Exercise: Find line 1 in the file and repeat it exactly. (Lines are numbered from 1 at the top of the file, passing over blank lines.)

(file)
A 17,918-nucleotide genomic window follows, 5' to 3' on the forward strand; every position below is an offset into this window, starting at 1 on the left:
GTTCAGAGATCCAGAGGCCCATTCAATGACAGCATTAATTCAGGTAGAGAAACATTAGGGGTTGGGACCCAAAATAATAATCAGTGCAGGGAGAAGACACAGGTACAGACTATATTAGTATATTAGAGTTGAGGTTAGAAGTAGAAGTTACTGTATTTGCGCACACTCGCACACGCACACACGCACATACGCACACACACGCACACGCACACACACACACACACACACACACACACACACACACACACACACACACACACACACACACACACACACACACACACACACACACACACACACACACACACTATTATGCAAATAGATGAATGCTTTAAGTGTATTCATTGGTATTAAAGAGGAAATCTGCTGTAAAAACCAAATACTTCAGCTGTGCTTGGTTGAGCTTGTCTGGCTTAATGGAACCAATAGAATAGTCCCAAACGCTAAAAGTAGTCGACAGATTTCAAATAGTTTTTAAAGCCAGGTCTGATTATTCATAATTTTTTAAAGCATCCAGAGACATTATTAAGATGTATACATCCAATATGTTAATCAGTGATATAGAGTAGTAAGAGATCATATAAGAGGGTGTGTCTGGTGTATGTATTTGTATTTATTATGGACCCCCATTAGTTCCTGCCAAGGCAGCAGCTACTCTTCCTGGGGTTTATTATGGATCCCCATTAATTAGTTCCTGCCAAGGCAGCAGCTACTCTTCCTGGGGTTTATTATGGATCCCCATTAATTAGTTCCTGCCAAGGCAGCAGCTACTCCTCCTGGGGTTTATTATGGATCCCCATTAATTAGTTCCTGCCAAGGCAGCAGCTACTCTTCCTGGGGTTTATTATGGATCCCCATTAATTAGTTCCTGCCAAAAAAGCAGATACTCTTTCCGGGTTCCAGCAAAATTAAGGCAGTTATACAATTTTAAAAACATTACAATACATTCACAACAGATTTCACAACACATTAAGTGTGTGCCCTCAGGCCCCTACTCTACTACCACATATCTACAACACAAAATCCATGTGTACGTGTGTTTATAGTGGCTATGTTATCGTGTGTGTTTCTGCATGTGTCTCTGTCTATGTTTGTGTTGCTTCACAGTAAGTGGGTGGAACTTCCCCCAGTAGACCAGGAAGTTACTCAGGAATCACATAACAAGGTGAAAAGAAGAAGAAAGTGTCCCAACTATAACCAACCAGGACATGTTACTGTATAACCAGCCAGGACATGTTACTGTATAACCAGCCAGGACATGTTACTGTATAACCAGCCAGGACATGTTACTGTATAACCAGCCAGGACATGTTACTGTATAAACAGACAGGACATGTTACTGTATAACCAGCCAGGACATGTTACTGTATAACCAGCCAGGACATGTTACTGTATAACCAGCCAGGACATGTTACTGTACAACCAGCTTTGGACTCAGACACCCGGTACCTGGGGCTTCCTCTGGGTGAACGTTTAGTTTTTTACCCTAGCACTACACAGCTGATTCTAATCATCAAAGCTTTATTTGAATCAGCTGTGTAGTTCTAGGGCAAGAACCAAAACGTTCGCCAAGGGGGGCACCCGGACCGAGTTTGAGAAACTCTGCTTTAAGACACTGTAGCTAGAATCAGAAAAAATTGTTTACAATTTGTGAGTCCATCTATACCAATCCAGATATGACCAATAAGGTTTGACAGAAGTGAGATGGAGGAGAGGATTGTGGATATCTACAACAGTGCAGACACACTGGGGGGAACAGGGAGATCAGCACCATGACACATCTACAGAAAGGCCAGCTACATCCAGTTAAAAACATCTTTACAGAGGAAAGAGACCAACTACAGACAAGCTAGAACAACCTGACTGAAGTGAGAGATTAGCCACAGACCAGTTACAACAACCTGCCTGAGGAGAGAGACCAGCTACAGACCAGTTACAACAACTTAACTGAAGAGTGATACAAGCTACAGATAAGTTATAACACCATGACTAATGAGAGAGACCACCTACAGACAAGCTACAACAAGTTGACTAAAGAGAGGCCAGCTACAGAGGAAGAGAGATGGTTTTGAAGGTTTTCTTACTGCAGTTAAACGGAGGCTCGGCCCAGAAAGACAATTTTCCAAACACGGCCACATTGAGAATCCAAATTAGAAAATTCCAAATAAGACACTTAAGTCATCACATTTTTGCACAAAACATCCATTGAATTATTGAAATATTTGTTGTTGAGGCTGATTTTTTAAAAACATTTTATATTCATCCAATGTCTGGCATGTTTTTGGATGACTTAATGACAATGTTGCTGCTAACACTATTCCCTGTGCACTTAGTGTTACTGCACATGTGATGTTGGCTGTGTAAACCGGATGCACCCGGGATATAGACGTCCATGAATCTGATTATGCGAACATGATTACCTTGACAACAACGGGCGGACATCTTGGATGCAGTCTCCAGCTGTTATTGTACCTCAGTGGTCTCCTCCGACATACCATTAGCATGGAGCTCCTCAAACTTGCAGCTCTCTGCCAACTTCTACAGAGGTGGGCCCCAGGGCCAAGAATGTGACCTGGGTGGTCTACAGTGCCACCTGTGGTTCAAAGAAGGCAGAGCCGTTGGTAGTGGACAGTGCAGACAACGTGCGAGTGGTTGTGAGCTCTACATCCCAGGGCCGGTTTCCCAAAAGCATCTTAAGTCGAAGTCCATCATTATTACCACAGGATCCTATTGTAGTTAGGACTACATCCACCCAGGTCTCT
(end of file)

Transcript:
A 17,918-nucleotide genomic window follows, 5' to 3' on the forward strand; every position below is an offset into this window, starting at 1 on the left: